The new version of the code has been edited to say only that there is an“overarching duty on ministers to comply with the law and to protect the integrity of public life”.
A Conservative party policy document had revealed that the ministerial code will be rewritten in the context of the UK withdrawing from the European convention on human rights. In order to help achieve these aims the document says:
“We will amend the ministerial code to remove any ambiguity in the current rules about the duty of ministers to follow the will of Parliament in the UK.”
Yasmine Ahmed, director of Rights Watch, an organisation which works to hold the government to account, said:
“This amendment to the ministerial code is deeply concerning. It shows a marked shift in the attitude and commitment of the UK government towards its international legal obligations.”
Any precedent that allows a government room for manoeuvre around basic and fundamental human rights is incredibly dangerous. Especially such an authoritarian government.
Implications for democracy
Democracy is one of the universal core values and principles of the United Nations. Respect for human rights and fundamental freedoms and the principle of holding periodic and genuine elections by universal suffrage are essential elements of democracy. These values are embodied in the Universal Declaration of Human Rights and further developed in the International Covenant on Civil and Political Rights which enshrines a host of political rights and civil liberties underpinning meaningful democracies.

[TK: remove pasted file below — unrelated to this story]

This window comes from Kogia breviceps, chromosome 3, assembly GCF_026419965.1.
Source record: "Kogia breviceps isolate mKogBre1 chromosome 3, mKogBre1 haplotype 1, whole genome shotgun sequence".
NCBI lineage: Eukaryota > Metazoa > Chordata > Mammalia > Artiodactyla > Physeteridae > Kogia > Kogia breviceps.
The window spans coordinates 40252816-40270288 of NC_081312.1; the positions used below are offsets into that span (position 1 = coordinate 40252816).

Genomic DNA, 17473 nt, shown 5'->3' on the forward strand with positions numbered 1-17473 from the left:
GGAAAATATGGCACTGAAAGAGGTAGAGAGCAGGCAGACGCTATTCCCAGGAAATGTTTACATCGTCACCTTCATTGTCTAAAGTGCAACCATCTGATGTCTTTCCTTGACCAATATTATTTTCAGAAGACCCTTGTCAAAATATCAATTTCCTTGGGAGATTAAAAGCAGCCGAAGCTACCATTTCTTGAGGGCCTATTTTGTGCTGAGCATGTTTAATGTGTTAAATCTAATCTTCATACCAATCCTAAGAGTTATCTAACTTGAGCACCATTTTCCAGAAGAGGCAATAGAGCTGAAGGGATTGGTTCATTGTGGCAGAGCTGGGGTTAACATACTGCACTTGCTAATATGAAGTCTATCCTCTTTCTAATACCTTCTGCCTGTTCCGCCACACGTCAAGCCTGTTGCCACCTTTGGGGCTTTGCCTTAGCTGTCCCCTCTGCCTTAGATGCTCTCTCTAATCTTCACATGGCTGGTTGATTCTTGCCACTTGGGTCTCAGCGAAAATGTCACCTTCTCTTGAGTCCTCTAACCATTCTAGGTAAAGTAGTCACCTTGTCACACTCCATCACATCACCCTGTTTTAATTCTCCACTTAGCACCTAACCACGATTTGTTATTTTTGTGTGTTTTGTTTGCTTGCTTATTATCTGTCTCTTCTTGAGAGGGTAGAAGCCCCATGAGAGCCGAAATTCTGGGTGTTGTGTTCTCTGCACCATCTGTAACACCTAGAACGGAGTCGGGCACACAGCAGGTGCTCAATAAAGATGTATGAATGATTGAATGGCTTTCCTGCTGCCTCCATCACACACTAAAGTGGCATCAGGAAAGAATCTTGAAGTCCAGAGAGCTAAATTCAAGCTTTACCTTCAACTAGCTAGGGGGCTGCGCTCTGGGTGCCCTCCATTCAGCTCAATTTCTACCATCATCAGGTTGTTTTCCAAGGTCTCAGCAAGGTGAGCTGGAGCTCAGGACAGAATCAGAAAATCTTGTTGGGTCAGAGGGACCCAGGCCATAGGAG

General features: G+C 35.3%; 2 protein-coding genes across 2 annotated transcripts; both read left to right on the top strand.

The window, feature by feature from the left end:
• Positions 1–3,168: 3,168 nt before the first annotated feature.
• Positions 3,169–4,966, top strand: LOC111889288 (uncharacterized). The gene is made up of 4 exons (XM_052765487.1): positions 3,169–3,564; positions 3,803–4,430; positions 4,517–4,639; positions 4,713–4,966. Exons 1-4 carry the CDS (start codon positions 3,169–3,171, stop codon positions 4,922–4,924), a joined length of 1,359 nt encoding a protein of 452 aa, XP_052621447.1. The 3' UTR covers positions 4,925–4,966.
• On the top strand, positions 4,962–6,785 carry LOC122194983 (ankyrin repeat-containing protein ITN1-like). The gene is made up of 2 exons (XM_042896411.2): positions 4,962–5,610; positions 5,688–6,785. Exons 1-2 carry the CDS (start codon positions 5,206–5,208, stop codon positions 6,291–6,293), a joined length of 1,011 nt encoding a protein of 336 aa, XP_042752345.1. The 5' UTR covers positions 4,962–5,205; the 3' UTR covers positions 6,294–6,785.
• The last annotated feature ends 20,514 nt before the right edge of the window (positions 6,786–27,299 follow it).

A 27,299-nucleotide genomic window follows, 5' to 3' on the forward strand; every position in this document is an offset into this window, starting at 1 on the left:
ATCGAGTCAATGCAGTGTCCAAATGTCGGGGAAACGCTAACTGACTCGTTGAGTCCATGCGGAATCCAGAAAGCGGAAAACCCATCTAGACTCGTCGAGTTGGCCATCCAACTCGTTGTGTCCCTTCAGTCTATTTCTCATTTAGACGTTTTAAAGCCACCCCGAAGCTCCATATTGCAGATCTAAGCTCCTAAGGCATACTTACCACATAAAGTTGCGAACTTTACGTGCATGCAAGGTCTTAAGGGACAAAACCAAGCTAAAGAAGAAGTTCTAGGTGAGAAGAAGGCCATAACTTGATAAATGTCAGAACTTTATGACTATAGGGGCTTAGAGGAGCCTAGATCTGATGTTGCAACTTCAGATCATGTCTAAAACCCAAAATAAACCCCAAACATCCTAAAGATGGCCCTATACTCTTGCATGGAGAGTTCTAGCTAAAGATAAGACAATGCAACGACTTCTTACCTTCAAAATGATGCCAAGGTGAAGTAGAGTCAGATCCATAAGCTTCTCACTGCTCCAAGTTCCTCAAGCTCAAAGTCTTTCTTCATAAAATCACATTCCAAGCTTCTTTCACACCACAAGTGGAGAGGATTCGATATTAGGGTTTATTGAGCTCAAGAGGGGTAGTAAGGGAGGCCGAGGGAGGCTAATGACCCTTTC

The Rule of Law and Democracy Unit stands as the Office of the High Commissioner for Human Rights (OHCHR) focal point for democracy activities. The Unit works to develop concepts and operational strategies to enhance democracy and provide guidance and support to democratic institutions through technical cooperation activities and partnership with the relevant parts of the UN, notably the UN Democracy Fund, the Department of Political Affairs and the newly established UN Working Group on Democracy. Legal and expert advice are provided as required to OHCHR field operations on relevant issues such as respect for participatory rights in the context of free and fair elections, draft legislation on national referenda and training activities.
The strong link between democracy and human rights is captured in article 21(3) of the Universal Declaration of Human Rights, which states: